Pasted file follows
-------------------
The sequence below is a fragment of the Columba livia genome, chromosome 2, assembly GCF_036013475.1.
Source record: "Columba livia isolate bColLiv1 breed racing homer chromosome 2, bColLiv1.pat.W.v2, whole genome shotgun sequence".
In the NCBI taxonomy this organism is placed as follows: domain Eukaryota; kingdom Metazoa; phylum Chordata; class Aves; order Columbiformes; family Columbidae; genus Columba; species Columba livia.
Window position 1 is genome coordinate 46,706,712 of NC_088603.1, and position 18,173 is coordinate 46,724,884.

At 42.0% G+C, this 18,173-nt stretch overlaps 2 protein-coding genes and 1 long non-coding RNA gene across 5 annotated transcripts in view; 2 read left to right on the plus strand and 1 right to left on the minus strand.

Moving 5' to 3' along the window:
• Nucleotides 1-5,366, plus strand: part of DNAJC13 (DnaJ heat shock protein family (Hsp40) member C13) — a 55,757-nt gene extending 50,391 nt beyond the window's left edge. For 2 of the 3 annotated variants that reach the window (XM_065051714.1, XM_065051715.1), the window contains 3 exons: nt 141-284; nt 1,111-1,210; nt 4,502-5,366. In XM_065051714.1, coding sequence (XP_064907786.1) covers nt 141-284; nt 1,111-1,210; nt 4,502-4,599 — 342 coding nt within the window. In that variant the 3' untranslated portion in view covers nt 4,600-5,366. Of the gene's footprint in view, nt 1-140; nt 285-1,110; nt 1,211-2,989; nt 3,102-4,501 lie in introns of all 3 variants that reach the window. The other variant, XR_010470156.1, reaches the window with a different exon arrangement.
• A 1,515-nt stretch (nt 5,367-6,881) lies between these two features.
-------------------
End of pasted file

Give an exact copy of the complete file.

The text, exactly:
The sequence below is a fragment of the Columba livia genome, chromosome 2, assembly GCF_036013475.1.
Source record: "Columba livia isolate bColLiv1 breed racing homer chromosome 2, bColLiv1.pat.W.v2, whole genome shotgun sequence".
In the NCBI taxonomy this organism is placed as follows: domain Eukaryota; kingdom Metazoa; phylum Chordata; class Aves; order Columbiformes; family Columbidae; genus Columba; species Columba livia.
Window position 1 is genome coordinate 46,706,712 of NC_088603.1, and position 18,173 is coordinate 46,724,884.

At 42.0% G+C, this 18,173-nt stretch overlaps 2 protein-coding genes and 1 long non-coding RNA gene across 5 annotated transcripts in view; 2 read left to right on the plus strand and 1 right to left on the minus strand.

Moving 5' to 3' along the window:
• Nucleotides 1-5,366, plus strand: part of DNAJC13 (DnaJ heat shock protein family (Hsp40) member C13) — a 55,757-nt gene extending 50,391 nt beyond the window's left edge. For 2 of the 3 annotated variants that reach the window (XM_065051714.1, XM_065051715.1), the window contains 3 exons: nt 141-284; nt 1,111-1,210; nt 4,502-5,366. In XM_065051714.1, coding sequence (XP_064907786.1) covers nt 141-284; nt 1,111-1,210; nt 4,502-4,599 — 342 coding nt within the window. In that variant the 3' untranslated portion in view covers nt 4,600-5,366. Of the gene's footprint in view, nt 1-140; nt 285-1,110; nt 1,211-2,989; nt 3,102-4,501 lie in introns of all 3 variants that reach the window. The other variant, XR_010470156.1, reaches the window with a different exon arrangement.
• A 1,515-nt stretch (nt 5,367-6,881) lies between these two features.